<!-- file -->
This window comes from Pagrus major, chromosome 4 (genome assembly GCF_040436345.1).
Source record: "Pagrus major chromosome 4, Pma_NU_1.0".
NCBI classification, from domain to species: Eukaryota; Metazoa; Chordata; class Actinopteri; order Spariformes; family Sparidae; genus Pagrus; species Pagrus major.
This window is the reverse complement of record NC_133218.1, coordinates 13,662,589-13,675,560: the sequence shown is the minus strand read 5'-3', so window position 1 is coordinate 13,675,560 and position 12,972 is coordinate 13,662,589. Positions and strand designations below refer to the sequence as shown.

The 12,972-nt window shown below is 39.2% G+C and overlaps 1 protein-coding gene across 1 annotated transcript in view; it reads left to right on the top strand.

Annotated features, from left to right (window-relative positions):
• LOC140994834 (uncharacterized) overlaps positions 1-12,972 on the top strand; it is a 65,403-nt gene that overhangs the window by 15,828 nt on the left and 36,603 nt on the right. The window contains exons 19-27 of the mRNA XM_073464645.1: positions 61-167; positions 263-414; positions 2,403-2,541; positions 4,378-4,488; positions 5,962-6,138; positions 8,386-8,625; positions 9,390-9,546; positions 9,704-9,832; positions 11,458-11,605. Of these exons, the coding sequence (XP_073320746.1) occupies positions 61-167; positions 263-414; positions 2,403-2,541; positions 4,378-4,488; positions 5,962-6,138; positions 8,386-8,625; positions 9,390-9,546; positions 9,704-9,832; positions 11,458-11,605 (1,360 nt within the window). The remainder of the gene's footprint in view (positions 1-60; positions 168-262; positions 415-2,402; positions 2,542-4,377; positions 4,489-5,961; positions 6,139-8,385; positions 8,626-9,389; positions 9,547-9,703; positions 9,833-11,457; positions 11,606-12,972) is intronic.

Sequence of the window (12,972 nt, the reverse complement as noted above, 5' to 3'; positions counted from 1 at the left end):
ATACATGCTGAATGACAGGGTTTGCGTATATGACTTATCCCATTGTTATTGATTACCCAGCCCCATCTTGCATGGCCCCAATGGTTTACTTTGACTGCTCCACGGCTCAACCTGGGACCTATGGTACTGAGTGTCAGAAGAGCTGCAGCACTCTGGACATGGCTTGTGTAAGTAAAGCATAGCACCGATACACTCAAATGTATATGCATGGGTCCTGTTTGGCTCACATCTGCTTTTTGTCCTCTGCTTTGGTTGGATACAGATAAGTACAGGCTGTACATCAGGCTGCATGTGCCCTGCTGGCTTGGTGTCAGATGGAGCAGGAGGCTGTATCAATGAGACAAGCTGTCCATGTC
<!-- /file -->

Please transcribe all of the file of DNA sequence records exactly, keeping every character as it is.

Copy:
This window comes from Pagrus major, chromosome 4 (genome assembly GCF_040436345.1).
Source record: "Pagrus major chromosome 4, Pma_NU_1.0".
NCBI classification, from domain to species: Eukaryota; Metazoa; Chordata; class Actinopteri; order Spariformes; family Sparidae; genus Pagrus; species Pagrus major.
This window is the reverse complement of record NC_133218.1, coordinates 13,662,589-13,675,560: the sequence shown is the minus strand read 5'-3', so window position 1 is coordinate 13,675,560 and position 12,972 is coordinate 13,662,589. Positions and strand designations below refer to the sequence as shown.

The 12,972-nt window shown below is 39.2% G+C and overlaps 1 protein-coding gene across 1 annotated transcript in view; it reads left to right on the top strand.

Annotated features, from left to right (window-relative positions):
• LOC140994834 (uncharacterized) overlaps positions 1-12,972 on the top strand; it is a 65,403-nt gene that overhangs the window by 15,828 nt on the left and 36,603 nt on the right. The window contains exons 19-27 of the mRNA XM_073464645.1: positions 61-167; positions 263-414; positions 2,403-2,541; positions 4,378-4,488; positions 5,962-6,138; positions 8,386-8,625; positions 9,390-9,546; positions 9,704-9,832; positions 11,458-11,605. Of these exons, the coding sequence (XP_073320746.1) occupies positions 61-167; positions 263-414; positions 2,403-2,541; positions 4,378-4,488; positions 5,962-6,138; positions 8,386-8,625; positions 9,390-9,546; positions 9,704-9,832; positions 11,458-11,605 (1,360 nt within the window). The remainder of the gene's footprint in view (positions 1-60; positions 168-262; positions 415-2,402; positions 2,542-4,377; positions 4,489-5,961; positions 6,139-8,385; positions 8,626-9,389; positions 9,547-9,703; positions 9,833-11,457; positions 11,606-12,972) is intronic.

Sequence of the window (12,972 nt, the reverse complement as noted above, 5' to 3'; positions counted from 1 at the left end):
ATACATGCTGAATGACAGGGTTTGCGTATATGACTTATCCCATTGTTATTGATTACCCAGCCCCATCTTGCATGGCCCCAATGGTTTACTTTGACTGCTCCACGGCTCAACCTGGGACCTATGGTACTGAGTGTCAGAAGAGCTGCAGCACTCTGGACATGGCTTGTGTAAGTAAAGCATAGCACCGATACACTCAAATGTATATGCATGGGTCCTGTTTGGCTCACATCTGCTTTTTGTCCTCTGCTTTGGTTGGATACAGATAAGTACAGGCTGTACATCAGGCTGCATGTGCCCTGCTGGCTTGGTGTCAGATGGAGCAGGAGGCTGTATCAATGAGACAAGCTGTCCATGTC